Location, location. Nancy, 74, has the desire of her retirement. She lives in a small New England college town where she can walk to her activities, do errands on foot, and pays just $460 a month.
She moved to this small town from Philadelphia, a city that had been home on and off again for most of her adult life. Initially, she lived with friends who are a couple. But the physical space wasn’t great for the three people, and though they got along very well, it became clear to all of them that it was time for a change. It’s always important to stay aware of your needs and preferences.
Nancy found her current situation through an ad. Although she considered getting an apartment on her own and looked at one, she decided it was really too small. She was attracted to her current situation because it was a “women-only” house, the location was good, and the price was right. She was interviewed by the landlady. She hadn’t met the other inhabitants of the house, and though she thought that odd, she went ahead and moved in.
Who Lives There
There are four women living in the house. Nancy is the oldest. The landlady is in her sixties. One is in her fifties, the other in her forties. The landlady rents out rooms in her house because it is the only way she can afford to stay in her house. There is another house on the property that also has four people living in it.
Nancy says, “This isn’t a community in any sense of the word. People are thoughtful and considerate, but we don’t eat together.”
Nancy has a long history of living in intentional community. She belonged to an activist community for most of her adult life that owned several large houses. Committed to non-violent social change she lived in both Philadelphia and Boston in group houses of five to seven members In those houses they shared meals and collective decision-making. When the community dissolved in the late ‘80s, Nancy went to work as a geriatric social worker. She continued to live in shared housing.
In this house, people pretty much keep to themselves. They are very different people. There’s a Mormon, a Jehovah’s Witness, and one we might call a consumerist (loves to shop). Nancy, a Unitarian Universalist, largely keeps quiet about her life. She says, “I’m way different from them.”
She says the fact “that we don’t do meals together cuts down on arenas for conversation.” We do “chit chat about the weather, chores. We are cordial and friendly.” One housemate is visually impaired and everyone looks out for her and does little things to make her life easier, such as delivering her mail to her door or occasionally giving her rides for quick errands.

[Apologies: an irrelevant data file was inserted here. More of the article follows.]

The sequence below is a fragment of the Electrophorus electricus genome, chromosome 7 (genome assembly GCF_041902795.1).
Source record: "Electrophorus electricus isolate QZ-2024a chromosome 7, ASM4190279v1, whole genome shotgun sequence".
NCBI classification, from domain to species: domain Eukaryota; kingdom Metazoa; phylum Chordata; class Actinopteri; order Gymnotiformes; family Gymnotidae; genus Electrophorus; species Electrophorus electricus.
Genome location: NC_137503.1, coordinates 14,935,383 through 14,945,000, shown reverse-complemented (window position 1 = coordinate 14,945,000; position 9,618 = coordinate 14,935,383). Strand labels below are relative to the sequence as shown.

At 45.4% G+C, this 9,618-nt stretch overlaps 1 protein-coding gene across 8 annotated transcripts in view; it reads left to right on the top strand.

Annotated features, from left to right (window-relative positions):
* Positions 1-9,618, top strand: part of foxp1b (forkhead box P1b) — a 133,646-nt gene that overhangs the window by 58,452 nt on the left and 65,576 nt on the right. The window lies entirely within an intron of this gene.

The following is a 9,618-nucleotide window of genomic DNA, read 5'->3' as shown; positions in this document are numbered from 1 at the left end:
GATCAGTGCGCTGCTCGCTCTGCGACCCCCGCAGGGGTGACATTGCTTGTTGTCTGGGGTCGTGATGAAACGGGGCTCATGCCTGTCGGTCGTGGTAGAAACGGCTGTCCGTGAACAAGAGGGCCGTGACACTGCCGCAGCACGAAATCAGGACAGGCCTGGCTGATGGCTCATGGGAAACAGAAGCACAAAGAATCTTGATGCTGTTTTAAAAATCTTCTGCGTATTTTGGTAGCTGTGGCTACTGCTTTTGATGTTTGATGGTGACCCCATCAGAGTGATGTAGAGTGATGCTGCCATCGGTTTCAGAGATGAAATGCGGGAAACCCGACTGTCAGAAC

The Physical Layout
The house is a big, older house. The first floor has a living room, a dining room with a TV, a kitchen with a big pantry and a full bathroom. Two rooms off to the side belong to the landlady. The second floor has four rooms and one bathroom. One room is unoccupied and has become a place for storage for all three of them, especially as there is no attic.
Sharing a Bathroom
The one bathroom for three women hasn’t proven difficult. One housemate goes to work early and she uses it first. The other two check in with each other. Since Nancy is retired she tries not to take a shower before 8:30. It’s a big bathroom with plenty of space for all their stuff. They take turns buying toilet paper.
The landlady cleans the entire first floor. The second floor is cleaned by the housemates, who take turns. Nancy says, “We’re not expected to do a lot of work. There’s way less in terms of housework that I’m used to. I do lots of snow shoveling.”
Food and Kitchen Use
Everyone is on her own for food. There are two refrigerators and each person has half of one of the fridges. One of them is in the front living room. They also have their own plates, pots, and cooking utensils. This is where the pantry is very useful. Occasionally, someone will have some extra food and will offer it to the others. Nancy says, “My diet is very different. I’ve come home from the farmer’s market with Swiss chard and been asked, ‘What’s that?’.” Each housemate is expected to wash up and put away everything after cooking.
Nancy hasn’t accumulated much stuff in her years of communal living, though she did inherit her parent’s house when they died. After she sold the house she kept enough of the family furniture to furnish an apartment should she need it. She has most of it in storage except the bedroom furniture she has with her.
“This is a good way to live for two reasons. It can be significantly less expensive and it is environmentally harmonious. We are sharing resources and everyone is using less. There is also the aspect of mutual aid, companionship and socialization. Living alone one is solitary and isolated.” She goes on, “One has to be flexible. It’s not for someone who wants their own way all the time. A person can’t be rigid or narrow. One needs to have clear and reasonable boundaries.”
Nancy’s experience in this house is not a “home-mate” situation. The first clue, of course, is that she never met the other people she’d be living with. She’s renting a room in a house. When I was told there was a Mormon, Jehovah’s witness, and a Unitarian Universalist in this house I burst out laughing. What a combination! While not likely to have much in common the housemates are cordial and helpful to one another. What Nancy really gets out of it is affordable housing in a location close to the center of town. She can walk to her activities. It’s what she wants.
Read more about making shared housing work for you: Hopscotch and the Art of Making Friends , How to Rent on Your Own Terms
Last Updated on September 29, 2016 by Bob Sherwood
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